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Tune your publications to achieve clarity and brevity

Scientific writing carries a lot of technical information and research arguments, which if not explained clearly and simply, could confuse the reader. The more assertively, clearly and briefly you present your thoughts to your readers, the easier it is for them to comprehend your arguments. Hence, the three main aspects to consider while writing your research manuscript are 

,
 and ‘word choice’. I  briefly outline a few tips, below, to help you meet this goal.

  1. Organise an outline of your research arguments in a systematic and logical order.
  2. Choose the personal or impersonal approach depending on your preference and the subject in hand. Thereafter, maintain the chosen approach.
  3. Follow the subject-verb-object rule while constructing sentences.
  4. Use the active voice over the passive voice.
  5. Present statements without dodging the meaning of what you want to convey. For example: instead of ‘not present’ write ‘absent’, ‘not positive’ – ‘negative’, ‘due to the fact that’ – ‘because’, ‘high degrees of accuracy’ – ‘accurate’.
  6. In an attempt to reduce the word count, avoid coining new words or using informal abbreviations.
  7. Pay close attention to words that sound similar; for example: principle/principal, accuracy/precision, affect/effect, examine/evaluate, imply/infer, etc. When in doubt, refer to a dictionary for an appropriate word or synonym. A good dictionary is the Oxford Dictionary
  8. Scientific writings are based on proof, values and quantification. Ambiguous words like much, minimal, quite, fairly, few, very, etc. should be avoided. Instead, furnish statistically significant data to support your research arguments.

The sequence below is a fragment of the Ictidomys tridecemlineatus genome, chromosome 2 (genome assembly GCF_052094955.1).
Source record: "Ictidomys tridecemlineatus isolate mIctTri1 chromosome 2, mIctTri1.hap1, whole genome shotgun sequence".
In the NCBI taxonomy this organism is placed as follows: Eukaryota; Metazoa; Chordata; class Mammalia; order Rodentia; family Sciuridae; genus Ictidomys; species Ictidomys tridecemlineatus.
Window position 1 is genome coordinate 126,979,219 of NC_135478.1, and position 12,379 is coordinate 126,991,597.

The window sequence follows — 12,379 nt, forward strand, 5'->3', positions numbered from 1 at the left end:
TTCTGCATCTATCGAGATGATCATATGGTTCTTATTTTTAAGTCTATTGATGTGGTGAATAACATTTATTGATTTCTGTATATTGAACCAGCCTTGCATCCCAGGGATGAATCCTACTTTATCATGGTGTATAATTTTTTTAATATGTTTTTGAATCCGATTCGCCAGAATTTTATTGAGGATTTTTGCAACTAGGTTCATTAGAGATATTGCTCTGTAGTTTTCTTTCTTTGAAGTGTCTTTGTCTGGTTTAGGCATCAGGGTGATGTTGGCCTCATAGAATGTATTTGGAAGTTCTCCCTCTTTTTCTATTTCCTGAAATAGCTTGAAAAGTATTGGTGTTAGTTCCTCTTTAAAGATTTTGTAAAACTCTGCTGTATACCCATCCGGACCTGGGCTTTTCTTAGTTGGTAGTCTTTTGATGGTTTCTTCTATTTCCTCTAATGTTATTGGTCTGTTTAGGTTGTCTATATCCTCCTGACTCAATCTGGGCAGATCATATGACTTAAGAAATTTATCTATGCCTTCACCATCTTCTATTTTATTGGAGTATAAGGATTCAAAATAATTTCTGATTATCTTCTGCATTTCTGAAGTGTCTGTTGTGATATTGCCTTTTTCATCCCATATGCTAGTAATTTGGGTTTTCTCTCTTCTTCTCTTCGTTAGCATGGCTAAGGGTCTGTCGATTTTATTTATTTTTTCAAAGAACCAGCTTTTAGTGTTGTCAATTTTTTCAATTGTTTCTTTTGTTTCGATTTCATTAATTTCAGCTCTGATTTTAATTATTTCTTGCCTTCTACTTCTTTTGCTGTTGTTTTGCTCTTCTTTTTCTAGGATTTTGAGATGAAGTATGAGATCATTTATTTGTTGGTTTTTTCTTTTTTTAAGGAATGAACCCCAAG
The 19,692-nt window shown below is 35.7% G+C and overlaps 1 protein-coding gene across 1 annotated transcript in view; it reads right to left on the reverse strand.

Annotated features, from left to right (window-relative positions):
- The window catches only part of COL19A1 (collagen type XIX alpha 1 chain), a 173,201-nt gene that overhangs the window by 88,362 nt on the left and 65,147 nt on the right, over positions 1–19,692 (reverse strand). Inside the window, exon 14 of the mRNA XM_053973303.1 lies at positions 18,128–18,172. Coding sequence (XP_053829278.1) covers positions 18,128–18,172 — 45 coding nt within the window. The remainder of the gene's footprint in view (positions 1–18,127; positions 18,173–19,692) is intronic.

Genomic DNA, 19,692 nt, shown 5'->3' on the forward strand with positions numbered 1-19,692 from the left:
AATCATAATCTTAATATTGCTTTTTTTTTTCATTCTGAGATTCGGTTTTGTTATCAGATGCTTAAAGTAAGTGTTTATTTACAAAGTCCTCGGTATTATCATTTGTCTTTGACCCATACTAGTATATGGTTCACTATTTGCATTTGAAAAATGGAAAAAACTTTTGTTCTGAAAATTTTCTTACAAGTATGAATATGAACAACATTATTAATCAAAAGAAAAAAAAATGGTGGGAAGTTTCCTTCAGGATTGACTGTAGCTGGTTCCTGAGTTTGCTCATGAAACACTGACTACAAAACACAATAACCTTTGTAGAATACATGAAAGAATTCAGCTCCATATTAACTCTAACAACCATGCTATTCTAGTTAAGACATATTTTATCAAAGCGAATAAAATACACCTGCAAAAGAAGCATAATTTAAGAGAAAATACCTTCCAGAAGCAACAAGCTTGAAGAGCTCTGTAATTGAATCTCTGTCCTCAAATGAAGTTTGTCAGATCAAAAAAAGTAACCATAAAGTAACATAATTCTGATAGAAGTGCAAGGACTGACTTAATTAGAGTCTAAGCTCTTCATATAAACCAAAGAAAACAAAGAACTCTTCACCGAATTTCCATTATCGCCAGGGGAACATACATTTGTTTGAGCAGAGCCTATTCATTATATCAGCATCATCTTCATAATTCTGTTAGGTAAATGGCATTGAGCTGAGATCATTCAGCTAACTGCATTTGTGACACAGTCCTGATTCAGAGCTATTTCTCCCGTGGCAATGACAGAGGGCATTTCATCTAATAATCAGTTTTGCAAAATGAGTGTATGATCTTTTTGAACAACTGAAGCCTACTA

9. If there are multiple antecedents in a sentence, specify which antecedent the results refer to.
  10. Place a modifier as close as possible to the word it modifies. This will prevent the construction of confusing sentences.
  11. To avoid 
, identify participles ending in –ed, –en or –ing, mostly at the beginning of a sentence, and see if they relate to the intended nouns/pronouns.
  • Use present tense for published facts, and to refer to the tables and figures in your manuscript. For example: ‘The result from the experimental sample is presented in Table I.’ Use present perfect for recurring events (For example: ‘This trend has been observed in other samples as well.’) and past tense for unpublished results and results which cannot be generalized For example: ‘This trend was observed in other samples’.
  • To be more efficient, make a choice between the personal or impersonal approach before you start writing your draft. You can always improve on the syntax and word choice while revising your manuscript. Remember, in order to highlight your scientific arguments, your language should be as clear, brief and simple as possible.

     

    By | 2018-02-20T12:05:53+00:00 March 7th, 2014|Categories: Scientific Writing Tips|Tags: , , , , |1 Comment

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    One Comment

    1. WilliamKild June 8, 2016 at 3:28 am

      Thanks a lot for the post.Really thank you! Want more. Beliz

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